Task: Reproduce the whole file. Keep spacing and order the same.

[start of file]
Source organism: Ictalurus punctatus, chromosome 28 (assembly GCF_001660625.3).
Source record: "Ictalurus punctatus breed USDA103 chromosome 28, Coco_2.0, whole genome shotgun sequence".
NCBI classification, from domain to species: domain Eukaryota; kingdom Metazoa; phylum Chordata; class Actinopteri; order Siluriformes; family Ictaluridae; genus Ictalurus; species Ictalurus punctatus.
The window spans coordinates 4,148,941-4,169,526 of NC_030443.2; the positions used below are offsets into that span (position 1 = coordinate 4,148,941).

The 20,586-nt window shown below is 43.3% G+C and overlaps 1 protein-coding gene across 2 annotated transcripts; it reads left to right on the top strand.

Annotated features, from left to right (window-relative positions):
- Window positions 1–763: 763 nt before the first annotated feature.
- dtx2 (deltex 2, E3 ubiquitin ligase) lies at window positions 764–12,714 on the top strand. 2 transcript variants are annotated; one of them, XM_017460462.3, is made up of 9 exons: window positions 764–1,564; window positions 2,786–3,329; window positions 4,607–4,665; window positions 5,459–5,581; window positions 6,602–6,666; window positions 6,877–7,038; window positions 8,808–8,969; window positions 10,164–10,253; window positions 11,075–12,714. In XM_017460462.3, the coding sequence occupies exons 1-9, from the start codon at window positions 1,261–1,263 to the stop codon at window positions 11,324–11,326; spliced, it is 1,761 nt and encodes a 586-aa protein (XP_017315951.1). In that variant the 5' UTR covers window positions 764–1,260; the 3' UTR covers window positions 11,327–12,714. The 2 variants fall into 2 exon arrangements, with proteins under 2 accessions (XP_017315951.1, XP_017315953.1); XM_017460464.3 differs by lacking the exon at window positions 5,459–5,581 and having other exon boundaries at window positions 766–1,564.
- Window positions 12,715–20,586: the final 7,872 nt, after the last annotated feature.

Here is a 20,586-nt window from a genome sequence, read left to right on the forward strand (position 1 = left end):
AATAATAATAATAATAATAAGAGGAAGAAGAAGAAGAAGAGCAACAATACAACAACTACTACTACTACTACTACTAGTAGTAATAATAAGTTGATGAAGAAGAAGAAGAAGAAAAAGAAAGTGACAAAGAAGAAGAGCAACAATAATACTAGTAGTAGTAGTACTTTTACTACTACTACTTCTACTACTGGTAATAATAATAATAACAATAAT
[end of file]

Source organism: Ictalurus punctatus, chromosome 28 (assembly GCF_001660625.3).
Source record: "Ictalurus punctatus breed USDA103 chromosome 28, Coco_2.0, whole genome shotgun sequence".
NCBI classification, from domain to species: domain Eukaryota; kingdom Metazoa; phylum Chordata; class Actinopteri; order Siluriformes; family Ictaluridae; genus Ictalurus; species Ictalurus punctatus.
The window spans coordinates 4,148,941-4,169,526 of NC_030443.2; the positions used below are offsets into that span (position 1 = coordinate 4,148,941).

The 20,586-nt window shown below is 43.3% G+C and overlaps 1 protein-coding gene across 2 annotated transcripts; it reads left to right on the top strand.

Annotated features, from left to right (window-relative positions):
- Window positions 1–763: 763 nt before the first annotated feature.
- dtx2 (deltex 2, E3 ubiquitin ligase) lies at window positions 764–12,714 on the top strand. 2 transcript variants are annotated; one of them, XM_017460462.3, is made up of 9 exons: window positions 764–1,564; window positions 2,786–3,329; window positions 4,607–4,665; window positions 5,459–5,581; window positions 6,602–6,666; window positions 6,877–7,038; window positions 8,808–8,969; window positions 10,164–10,253; window positions 11,075–12,714. In XM_017460462.3, the coding sequence occupies exons 1-9, from the start codon at window positions 1,261–1,263 to the stop codon at window positions 11,324–11,326; spliced, it is 1,761 nt and encodes a 586-aa protein (XP_017315951.1). In that variant the 5' UTR covers window positions 764–1,260; the 3' UTR covers window positions 11,327–12,714. The 2 variants fall into 2 exon arrangements, with proteins under 2 accessions (XP_017315951.1, XP_017315953.1); XM_017460464.3 differs by lacking the exon at window positions 5,459–5,581 and having other exon boundaries at window positions 766–1,564.
- Window positions 12,715–20,586: the final 7,872 nt, after the last annotated feature.

Here is a 20,586-nt window from a genome sequence, read left to right on the forward strand (position 1 = left end):
AATAATAATAATAATAATAAGAGGAAGAAGAAGAAGAAGAGCAACAATACAACAACTACTACTACTACTACTACTAGTAGTAATAATAAGTTGATGAAGAAGAAGAAGAAGAAAAAGAAAGTGACAAAGAAGAAGAGCAACAATAATACTAGTAGTAGTAGTACTTTTACTACTACTACTTCTACTACTGGTAATAATAATAATAACAATAAT